Holidays such as Memorial Day lend themselves to thinking about the many expressions grief takes in our lives. For some, the holiday weekend has no personal connections beyond an opportunity for an extra vacation day and barbecue. For others, Memorial Day is a real connection to a loved one’s death […]
JOURNAL WRITING sites, such as Writing Through Life, talk a lot about reflective journaling as a way to think about and gain insights from your personal experiences and emotional/spiritual journey. But reflective journaling also has broader applications. Char Paul’s articles on the use of reflective journaling in the study of literature […]
GIVEN my preference for journaling and writing on the computer rather than writing by hand, I thought a recent Wall Street Journal article, “How Handwriting Trains the Brain” (10/5/2010), was interesting. The gist of the article was that the practice of handwriting improves the ability to develop and express ideas. […]
JOURNAL WRITING has many purposes, but it is probably best known for its ability to help us process emotions — especially emotions that we consider negative or painful. I believe that when we resist our emotions, avoid, suppress, or ignore them because they are negative or painful, they don’t go away but lodge in our bodies. On the other hand, writing through emotions allows us to fully feel them, process them, and move (or express) them through and out of our bodies, resulting in healthier emotional and physical states of being.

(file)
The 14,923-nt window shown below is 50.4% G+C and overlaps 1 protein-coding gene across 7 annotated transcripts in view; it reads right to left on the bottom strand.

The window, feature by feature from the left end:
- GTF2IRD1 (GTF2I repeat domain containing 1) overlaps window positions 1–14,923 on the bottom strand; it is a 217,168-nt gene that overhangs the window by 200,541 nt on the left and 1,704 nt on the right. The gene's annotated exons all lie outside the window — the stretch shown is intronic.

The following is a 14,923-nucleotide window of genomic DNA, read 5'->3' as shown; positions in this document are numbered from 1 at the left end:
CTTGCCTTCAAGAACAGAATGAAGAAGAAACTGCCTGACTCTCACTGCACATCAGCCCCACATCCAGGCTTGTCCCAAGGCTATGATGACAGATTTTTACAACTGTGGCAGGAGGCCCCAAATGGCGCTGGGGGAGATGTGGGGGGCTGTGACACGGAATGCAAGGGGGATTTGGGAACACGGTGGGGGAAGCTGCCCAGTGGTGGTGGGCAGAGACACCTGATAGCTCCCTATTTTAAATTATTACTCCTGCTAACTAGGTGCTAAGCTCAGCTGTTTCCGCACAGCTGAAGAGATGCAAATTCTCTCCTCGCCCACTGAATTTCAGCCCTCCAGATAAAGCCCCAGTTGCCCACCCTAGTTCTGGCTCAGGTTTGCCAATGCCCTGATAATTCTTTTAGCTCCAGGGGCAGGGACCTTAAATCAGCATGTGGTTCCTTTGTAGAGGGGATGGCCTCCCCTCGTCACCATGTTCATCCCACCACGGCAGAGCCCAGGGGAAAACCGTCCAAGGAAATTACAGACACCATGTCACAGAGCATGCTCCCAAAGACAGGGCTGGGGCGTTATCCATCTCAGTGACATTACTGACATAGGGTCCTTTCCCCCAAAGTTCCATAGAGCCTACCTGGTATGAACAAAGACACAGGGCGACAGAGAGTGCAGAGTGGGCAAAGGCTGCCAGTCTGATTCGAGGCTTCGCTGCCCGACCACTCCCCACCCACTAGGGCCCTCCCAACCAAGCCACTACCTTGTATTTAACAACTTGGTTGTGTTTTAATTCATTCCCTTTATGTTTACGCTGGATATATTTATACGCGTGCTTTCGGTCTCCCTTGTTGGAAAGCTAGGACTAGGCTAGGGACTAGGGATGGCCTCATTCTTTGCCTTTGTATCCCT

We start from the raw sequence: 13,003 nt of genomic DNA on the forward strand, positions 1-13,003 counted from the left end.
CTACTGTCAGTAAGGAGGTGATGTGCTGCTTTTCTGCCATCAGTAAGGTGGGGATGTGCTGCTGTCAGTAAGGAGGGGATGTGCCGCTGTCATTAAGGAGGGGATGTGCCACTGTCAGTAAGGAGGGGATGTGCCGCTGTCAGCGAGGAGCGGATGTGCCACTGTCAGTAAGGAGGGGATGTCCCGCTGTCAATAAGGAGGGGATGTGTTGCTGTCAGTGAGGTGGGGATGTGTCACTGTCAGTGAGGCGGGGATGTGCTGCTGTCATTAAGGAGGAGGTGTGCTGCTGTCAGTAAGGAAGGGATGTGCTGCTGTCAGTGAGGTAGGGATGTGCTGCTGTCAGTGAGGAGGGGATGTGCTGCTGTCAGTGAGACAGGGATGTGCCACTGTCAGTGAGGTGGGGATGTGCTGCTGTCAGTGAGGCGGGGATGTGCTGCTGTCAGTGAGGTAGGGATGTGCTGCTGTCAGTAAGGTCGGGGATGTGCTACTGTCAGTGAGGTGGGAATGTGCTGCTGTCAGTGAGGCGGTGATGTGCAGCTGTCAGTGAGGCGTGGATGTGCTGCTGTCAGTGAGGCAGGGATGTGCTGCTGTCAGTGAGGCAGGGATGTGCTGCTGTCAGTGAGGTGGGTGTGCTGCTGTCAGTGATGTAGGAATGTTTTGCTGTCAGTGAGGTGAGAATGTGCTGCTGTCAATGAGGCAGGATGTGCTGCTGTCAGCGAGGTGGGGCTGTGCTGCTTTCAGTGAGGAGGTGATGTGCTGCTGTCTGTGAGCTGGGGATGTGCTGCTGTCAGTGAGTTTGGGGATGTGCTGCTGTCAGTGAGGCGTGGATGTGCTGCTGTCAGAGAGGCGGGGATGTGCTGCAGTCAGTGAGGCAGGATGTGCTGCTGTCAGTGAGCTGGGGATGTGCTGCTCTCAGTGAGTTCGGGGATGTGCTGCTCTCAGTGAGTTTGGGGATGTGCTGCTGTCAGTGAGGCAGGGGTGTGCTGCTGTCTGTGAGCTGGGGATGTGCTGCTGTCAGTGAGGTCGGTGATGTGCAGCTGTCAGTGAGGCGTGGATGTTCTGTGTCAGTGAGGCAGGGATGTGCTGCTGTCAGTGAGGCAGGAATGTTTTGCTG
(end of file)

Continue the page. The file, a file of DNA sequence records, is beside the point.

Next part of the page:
Journal writing helps you explore how your responses to events in the past affect your life in the present. Reflecting on how you have reacted to past experiences and the subsequent results can help you understand what is and is not working in your life. This understanding brings with it the opportunity to take future actions that are healthy rather than harmful, helping you to grow as an individual. To be who you want to be.